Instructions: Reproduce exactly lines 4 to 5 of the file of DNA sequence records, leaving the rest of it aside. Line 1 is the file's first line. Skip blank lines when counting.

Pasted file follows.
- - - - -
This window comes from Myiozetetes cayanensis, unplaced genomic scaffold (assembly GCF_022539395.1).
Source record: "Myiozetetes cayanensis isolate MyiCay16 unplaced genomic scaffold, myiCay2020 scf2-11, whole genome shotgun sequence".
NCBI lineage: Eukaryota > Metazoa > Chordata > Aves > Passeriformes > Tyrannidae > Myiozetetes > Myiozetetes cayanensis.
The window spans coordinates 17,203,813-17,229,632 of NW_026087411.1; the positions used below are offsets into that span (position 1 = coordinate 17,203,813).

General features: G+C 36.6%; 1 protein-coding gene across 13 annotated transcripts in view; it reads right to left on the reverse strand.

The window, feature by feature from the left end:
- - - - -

The window spans coordinates 17,203,813-17,229,632 of NW_026087411.1; the positions used below are offsets into that span (position 1 = coordinate 17,203,813).

General features: G+C 36.6%; 1 protein-coding gene across 13 annotated transcripts in view; it reads right to left on the reverse strand.